According to the document, the army must not come at the early stage of a civil disorder. They only come in when it is clear that the survival of the state is under threat, and the police are constrained to restore order.
It is not about issuing threats of killing the people, but it is about working out modalities to restore peace in the most effective and peaceful way. The threats from the guards at State Lodge have provoked public outrage and resentment among Sierra Leoneans including those in the diaspora.
A Sierra Leonean resident in Germany, Alimamy Kamara has not reserved his criticism for the Bio administration for a number of illegal killings in the country.
Kamara who was in Sierra Leone during the elections told this press that President Julius Maada seems constrained to save the country from violence. He is highly critical of the President for his failure to bring to justice those responsible for the violence and killings in the country.
Kamara said the President was inclined to bias in the enforcement of state laws. The move, he said, weakened the law-enforcement machinery.
Whenever violent situations erupt anywhere anytime in any part of the country, Kamara says, especially between the ruling and another opposition party, supporters of the opposition would be arrested and locked up.
Those on the side of the ruling party would be spared.
The arrest, detention and killings with impunity made Kamara to see President Bio as a leader that condones acts of violence and killings.
“Almost all former flag-bearer aspirants for the 2018 elections accuse President Bio of violence. He is exhibiting what he is accused of,” he said.
Most of the killings, kamara went on, were carried out in opposition strongholds. He made reference to several incidents of terrible killings in northern Sierra Leone, the heartland of the main opposition.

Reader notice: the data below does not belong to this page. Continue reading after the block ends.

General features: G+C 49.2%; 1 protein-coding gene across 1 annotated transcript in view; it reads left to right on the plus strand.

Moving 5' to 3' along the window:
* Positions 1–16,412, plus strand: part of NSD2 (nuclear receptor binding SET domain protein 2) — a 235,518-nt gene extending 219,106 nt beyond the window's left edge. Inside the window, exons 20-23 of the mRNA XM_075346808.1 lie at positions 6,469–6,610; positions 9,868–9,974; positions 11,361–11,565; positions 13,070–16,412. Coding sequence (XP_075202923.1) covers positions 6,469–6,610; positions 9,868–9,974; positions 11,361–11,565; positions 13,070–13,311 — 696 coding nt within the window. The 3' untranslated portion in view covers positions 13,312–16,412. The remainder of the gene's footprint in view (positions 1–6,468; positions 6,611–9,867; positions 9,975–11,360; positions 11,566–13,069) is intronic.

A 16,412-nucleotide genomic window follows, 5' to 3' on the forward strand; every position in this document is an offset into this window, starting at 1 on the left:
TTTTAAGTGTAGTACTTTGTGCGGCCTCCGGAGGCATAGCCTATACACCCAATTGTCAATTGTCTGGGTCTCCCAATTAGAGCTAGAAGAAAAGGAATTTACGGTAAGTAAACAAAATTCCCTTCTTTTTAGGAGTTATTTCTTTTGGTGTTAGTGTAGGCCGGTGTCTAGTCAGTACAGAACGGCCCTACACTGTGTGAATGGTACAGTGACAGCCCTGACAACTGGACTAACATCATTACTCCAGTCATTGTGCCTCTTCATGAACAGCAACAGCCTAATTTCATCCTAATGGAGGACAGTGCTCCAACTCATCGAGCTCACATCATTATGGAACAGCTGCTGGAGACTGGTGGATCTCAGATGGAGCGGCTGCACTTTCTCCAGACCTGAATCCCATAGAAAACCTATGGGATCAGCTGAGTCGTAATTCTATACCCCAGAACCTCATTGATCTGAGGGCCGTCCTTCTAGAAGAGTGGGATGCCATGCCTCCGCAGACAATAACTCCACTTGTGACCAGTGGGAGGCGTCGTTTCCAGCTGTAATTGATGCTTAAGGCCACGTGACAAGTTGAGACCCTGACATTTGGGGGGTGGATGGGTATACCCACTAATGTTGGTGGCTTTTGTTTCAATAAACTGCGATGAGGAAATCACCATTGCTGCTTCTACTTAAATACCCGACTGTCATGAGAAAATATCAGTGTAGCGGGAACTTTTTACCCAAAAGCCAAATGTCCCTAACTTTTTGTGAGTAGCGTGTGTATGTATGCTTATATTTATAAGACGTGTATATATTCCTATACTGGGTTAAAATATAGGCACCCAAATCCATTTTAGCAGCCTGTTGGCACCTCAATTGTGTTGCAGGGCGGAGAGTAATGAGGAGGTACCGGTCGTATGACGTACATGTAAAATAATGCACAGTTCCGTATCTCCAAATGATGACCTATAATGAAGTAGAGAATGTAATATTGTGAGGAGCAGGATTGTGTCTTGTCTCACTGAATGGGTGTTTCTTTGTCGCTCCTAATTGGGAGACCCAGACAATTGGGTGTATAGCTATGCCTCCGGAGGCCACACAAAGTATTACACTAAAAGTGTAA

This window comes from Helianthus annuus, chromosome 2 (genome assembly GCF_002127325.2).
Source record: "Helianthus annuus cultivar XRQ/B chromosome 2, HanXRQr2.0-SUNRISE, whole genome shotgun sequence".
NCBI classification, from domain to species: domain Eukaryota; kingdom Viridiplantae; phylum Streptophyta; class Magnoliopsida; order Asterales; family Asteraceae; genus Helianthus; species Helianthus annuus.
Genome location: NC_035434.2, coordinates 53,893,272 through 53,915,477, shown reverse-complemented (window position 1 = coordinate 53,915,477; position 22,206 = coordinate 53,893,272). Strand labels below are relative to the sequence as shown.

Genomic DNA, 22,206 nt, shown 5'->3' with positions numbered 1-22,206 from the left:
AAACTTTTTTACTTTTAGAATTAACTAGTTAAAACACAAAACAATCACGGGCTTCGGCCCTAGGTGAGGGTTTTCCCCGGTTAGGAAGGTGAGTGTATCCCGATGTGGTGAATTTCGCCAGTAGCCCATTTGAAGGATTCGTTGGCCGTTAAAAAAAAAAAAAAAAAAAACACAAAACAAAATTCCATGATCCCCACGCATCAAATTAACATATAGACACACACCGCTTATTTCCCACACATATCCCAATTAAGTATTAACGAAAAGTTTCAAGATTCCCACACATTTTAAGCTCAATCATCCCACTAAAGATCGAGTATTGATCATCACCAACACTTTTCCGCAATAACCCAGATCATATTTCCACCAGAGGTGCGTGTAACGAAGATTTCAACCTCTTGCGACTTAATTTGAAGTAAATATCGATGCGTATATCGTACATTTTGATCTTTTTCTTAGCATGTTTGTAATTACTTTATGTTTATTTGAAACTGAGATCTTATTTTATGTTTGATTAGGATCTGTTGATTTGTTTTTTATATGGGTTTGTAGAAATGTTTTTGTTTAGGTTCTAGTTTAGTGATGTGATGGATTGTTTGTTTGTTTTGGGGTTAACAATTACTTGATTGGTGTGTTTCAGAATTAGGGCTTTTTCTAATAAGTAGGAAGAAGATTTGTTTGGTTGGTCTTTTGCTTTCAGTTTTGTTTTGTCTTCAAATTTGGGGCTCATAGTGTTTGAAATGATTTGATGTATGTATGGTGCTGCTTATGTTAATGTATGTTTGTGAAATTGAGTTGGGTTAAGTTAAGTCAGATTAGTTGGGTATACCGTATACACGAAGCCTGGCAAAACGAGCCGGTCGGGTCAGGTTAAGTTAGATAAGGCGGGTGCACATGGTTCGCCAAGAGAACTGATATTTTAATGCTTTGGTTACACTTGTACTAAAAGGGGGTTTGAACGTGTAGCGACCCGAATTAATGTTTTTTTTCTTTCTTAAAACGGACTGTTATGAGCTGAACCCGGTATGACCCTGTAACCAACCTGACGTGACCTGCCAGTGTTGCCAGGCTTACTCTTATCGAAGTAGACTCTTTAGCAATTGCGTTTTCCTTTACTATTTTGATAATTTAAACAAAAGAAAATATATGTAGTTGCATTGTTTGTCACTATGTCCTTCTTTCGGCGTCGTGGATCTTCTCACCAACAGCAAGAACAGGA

He cited the killing of six youths in the northeast headquaters of Makeni in an attempt to relocate a 1.65KVA generator by the Electricity Distribution and Supply Authority (EDSA). The youths in Makeni saw government’s move to relocate the machine as illegal, and protested against the move.
The army were also accused to have borne a hand in the killings in the home of the former President. It was a moment of horror in Makeni where sporadic gunshots rented the air everywhere in the township.
Other residents in Makeni held the suspicion that the actions of the soldiers were a naked move to go after the life of former President, Ernest Bai Koroma.
Similar Killings were also carried out by a joint force of military and Police officers in Rosengbe Village on a raid for Canabis.
Canabis is outlawed in Sierra Leone, and conviction for its mere possession would land one in prison for years. The raid was indiscriminate and lethal. Those who had no connection to Canabis were also targeted.
During the raid, houses of peaceful and innocent people were broken into, motor cycles and money seized, local produce carted away by security operatives. They believed that the goods and produce were proceeds of the sale of Canabis.
A commercial motorist who refused to hand over his bike on demand by the security operatives was shot at.
Apart from those killings, other waves of killings also occur almost daily. The spate of killings has forced members of the public to call on government to restore sanity.
Others have demanded the resignation of the Inspector-General of Police for an apparent lack of police professionalism. Kamara in Germany also calls on government to stop the violence. He said the People’s power could not be resisted.